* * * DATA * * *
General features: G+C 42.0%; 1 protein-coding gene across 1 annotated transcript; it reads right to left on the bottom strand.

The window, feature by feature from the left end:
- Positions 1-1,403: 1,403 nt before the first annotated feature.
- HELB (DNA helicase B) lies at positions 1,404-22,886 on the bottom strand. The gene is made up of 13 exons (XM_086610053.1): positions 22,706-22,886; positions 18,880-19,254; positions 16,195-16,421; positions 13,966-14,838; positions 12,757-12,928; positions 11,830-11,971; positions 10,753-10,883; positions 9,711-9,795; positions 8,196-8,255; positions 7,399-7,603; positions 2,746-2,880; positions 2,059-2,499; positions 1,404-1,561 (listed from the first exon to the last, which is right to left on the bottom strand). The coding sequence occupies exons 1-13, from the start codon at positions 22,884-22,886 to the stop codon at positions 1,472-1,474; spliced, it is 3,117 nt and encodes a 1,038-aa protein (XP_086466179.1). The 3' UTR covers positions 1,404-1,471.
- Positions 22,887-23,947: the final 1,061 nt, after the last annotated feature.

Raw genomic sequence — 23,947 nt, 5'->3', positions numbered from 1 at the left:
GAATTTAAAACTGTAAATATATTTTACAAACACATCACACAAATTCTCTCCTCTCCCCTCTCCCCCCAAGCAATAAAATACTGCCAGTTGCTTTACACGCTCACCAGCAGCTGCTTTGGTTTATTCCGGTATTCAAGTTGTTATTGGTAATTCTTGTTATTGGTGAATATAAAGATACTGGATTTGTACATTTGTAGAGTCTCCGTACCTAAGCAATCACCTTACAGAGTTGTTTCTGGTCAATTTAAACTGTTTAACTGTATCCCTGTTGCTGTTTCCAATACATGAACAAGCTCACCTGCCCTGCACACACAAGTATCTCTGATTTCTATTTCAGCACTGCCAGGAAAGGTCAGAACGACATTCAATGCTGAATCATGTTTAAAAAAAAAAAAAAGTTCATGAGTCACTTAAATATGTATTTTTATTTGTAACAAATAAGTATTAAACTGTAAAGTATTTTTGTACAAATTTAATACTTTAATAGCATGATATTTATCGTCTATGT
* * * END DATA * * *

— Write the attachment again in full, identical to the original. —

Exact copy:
General features: G+C 42.0%; 1 protein-coding gene across 1 annotated transcript; it reads right to left on the bottom strand.

The window, feature by feature from the left end:
- Positions 1-1,403: 1,403 nt before the first annotated feature.
- HELB (DNA helicase B) lies at positions 1,404-22,886 on the bottom strand. The gene is made up of 13 exons (XM_086610053.1): positions 22,706-22,886; positions 18,880-19,254; positions 16,195-16,421; positions 13,966-14,838; positions 12,757-12,928; positions 11,830-11,971; positions 10,753-10,883; positions 9,711-9,795; positions 8,196-8,255; positions 7,399-7,603; positions 2,746-2,880; positions 2,059-2,499; positions 1,404-1,561 (listed from the first exon to the last, which is right to left on the bottom strand). The coding sequence occupies exons 1-13, from the start codon at positions 22,884-22,886 to the stop codon at positions 1,472-1,474; spliced, it is 3,117 nt and encodes a 1,038-aa protein (XP_086466179.1). The 3' UTR covers positions 1,404-1,471.
- Positions 22,887-23,947: the final 1,061 nt, after the last annotated feature.

Raw genomic sequence — 23,947 nt, 5'->3', positions numbered from 1 at the left:
GAATTTAAAACTGTAAATATATTTTACAAACACATCACACAAATTCTCTCCTCTCCCCTCTCCCCCCAAGCAATAAAATACTGCCAGTTGCTTTACACGCTCACCAGCAGCTGCTTTGGTTTATTCCGGTATTCAAGTTGTTATTGGTAATTCTTGTTATTGGTGAATATAAAGATACTGGATTTGTACATTTGTAGAGTCTCCGTACCTAAGCAATCACCTTACAGAGTTGTTTCTGGTCAATTTAAACTGTTTAACTGTATCCCTGTTGCTGTTTCCAATACATGAACAAGCTCACCTGCCCTGCACACACAAGTATCTCTGATTTCTATTTCAGCACTGCCAGGAAAGGTCAGAACGACATTCAATGCTGAATCATGTTTAAAAAAAAAAAAAAGTTCATGAGTCACTTAAATATGTATTTTTATTTGTAACAAATAAGTATTAAACTGTAAAGTATTTTTGTACAAATTTAATACTTTAATAGCATGATATTTATCGTCTATGT